Descendants and sponsors traveled from across New York State, as well as from California, Connecticut, Florida, Georgia, Kansas, Massachusetts, Minnesota, Missouri, Ohio, Rhode Island, and Texas to participate in an abolition symposium and inductions of three abolitionists to the National Abolition Hall of Fame and Museum.
Nominated by Ted Engle, E. Wyn James, the St. David Society of Utica, Oneida County History Center, Remsen-Steuben Historical Society and the Welsh North American Association, inductee Rev. Robert Everett of Remsen was celebrated by a Friday, October 21st evening of Welsh Music and Poetry. Nomination organizer Ted Engle presented Everett’s symposium on Saturday, October 22nd, and a large crowd of Everett descendants took the Induction stage to unveil the inductee banner of their ancestor.
Inductee Calvin Fairbank’s great, great granddaughter Lynn Fairbank presented her ancestor’s symposium during the afternoon symposia, and Fairbank’s great, great, great, grandson Justin Schlesinger presented on the Fairbank house museum in Dedham MA. Fairbank was born in Pike, NY and is buried in Angelica, NY. He spent most of his life in Ohio and Kentucky freeing slaves and being jailed and punished severely for his abolitionist activities. Fairbank descendants and sponsors joined the formal induction ceremonies Saturday evening.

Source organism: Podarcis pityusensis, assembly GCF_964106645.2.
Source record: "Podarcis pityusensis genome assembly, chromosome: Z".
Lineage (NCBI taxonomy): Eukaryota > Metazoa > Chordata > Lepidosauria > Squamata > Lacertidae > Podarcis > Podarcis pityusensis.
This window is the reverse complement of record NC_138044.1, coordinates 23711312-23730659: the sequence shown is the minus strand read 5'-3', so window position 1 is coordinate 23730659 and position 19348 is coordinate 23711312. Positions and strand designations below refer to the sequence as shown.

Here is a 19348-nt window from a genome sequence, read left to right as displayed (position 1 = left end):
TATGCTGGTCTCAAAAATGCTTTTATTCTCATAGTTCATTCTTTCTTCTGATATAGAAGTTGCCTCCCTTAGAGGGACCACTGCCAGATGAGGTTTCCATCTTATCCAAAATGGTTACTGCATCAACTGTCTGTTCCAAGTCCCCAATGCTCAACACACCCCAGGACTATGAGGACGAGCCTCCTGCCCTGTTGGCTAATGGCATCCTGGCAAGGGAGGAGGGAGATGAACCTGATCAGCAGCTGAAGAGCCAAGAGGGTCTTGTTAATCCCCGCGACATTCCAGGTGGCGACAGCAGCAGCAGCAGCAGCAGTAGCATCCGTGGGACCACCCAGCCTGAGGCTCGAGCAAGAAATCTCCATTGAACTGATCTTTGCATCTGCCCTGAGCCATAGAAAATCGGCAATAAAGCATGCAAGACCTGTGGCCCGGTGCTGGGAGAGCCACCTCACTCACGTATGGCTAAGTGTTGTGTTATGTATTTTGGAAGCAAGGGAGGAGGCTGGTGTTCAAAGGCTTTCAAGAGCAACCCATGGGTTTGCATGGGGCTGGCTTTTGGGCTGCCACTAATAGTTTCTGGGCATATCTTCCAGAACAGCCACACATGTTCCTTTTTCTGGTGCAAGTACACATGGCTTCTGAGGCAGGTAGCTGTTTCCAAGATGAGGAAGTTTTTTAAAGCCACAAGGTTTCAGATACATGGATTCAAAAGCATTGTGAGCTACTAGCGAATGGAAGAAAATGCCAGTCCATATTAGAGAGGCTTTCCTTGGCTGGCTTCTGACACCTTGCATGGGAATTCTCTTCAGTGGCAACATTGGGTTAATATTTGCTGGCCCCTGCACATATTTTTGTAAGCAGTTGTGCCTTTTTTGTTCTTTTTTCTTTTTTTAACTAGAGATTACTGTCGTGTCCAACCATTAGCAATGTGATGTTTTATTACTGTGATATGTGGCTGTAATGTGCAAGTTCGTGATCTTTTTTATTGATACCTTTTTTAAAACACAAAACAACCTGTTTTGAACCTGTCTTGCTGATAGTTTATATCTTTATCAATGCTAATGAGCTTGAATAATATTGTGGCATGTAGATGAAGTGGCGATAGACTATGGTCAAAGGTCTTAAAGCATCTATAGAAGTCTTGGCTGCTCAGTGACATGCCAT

Mary Liz Stewart and Paul Stewart nominated and presented Stephen Myers on behalf of the Underground Railroad Education Center (UREC) in Albany NY. The UREC is located in the 19th C home of Stephen and Harriet Myers. Sunday afternoon Jessica Harney presented on the Myer’s development of the Florence Farming and Lumber Association in Oneida County NY. Two descendants of the Myers joined the Stewarts on stage for the unveiling of the banner which will be installed in the Hall of Fame.
More information will be available on the National Abolition Hall of Fame website.
Photo of Stephen Myers banner unveiling provided.